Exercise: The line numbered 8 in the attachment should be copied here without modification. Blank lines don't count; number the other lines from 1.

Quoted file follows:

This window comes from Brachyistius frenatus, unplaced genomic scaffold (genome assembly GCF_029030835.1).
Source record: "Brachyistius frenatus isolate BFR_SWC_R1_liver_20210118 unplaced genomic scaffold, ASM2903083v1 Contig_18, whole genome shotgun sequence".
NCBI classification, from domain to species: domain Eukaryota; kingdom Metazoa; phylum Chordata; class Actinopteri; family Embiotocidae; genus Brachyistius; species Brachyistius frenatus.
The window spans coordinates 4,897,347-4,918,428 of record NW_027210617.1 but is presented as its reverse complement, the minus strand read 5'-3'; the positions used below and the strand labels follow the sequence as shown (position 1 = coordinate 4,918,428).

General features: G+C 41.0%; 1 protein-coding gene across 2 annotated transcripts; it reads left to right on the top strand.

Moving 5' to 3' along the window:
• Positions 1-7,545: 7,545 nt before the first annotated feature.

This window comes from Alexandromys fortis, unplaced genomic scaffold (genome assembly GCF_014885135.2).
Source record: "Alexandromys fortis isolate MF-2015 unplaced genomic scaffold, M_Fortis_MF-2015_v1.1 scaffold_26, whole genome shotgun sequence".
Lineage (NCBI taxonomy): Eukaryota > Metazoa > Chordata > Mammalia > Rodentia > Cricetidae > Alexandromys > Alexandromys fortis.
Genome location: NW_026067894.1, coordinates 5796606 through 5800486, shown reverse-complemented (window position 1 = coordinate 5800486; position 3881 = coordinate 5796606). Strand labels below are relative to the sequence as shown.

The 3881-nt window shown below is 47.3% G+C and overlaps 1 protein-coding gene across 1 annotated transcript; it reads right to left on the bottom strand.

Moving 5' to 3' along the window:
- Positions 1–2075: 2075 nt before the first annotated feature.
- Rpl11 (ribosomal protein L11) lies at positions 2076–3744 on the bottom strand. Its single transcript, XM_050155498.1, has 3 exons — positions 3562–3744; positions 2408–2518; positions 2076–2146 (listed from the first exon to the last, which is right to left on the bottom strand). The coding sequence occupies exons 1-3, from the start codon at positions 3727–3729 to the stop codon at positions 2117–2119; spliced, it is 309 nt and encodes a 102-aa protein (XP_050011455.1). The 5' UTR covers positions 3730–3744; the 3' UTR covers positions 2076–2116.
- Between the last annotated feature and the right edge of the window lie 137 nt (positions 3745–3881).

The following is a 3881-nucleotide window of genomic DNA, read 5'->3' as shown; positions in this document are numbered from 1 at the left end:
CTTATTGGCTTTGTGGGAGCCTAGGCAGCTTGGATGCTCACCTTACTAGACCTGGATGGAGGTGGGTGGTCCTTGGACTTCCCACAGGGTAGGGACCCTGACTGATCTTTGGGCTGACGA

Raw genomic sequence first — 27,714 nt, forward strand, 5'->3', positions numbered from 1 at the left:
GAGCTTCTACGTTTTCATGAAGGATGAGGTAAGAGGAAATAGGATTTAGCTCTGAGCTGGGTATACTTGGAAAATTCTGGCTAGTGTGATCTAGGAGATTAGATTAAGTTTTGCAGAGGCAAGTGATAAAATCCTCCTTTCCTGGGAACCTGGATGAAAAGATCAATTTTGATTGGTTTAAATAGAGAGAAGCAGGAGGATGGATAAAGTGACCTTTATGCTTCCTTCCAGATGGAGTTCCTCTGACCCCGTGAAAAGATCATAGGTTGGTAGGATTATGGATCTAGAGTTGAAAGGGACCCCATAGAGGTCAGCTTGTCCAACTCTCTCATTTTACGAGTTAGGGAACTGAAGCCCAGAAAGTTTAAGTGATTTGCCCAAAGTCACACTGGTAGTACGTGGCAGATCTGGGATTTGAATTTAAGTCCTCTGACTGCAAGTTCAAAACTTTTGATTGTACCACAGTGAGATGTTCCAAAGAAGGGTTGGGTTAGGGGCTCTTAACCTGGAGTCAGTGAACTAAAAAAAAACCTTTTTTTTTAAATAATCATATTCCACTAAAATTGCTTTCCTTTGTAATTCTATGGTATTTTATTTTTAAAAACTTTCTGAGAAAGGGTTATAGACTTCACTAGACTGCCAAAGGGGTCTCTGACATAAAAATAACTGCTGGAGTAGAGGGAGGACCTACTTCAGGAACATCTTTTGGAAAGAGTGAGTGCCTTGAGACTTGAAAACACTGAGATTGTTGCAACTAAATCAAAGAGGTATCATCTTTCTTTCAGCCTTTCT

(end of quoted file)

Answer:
This window comes from Alexandromys fortis, unplaced genomic scaffold (genome assembly GCF_014885135.2).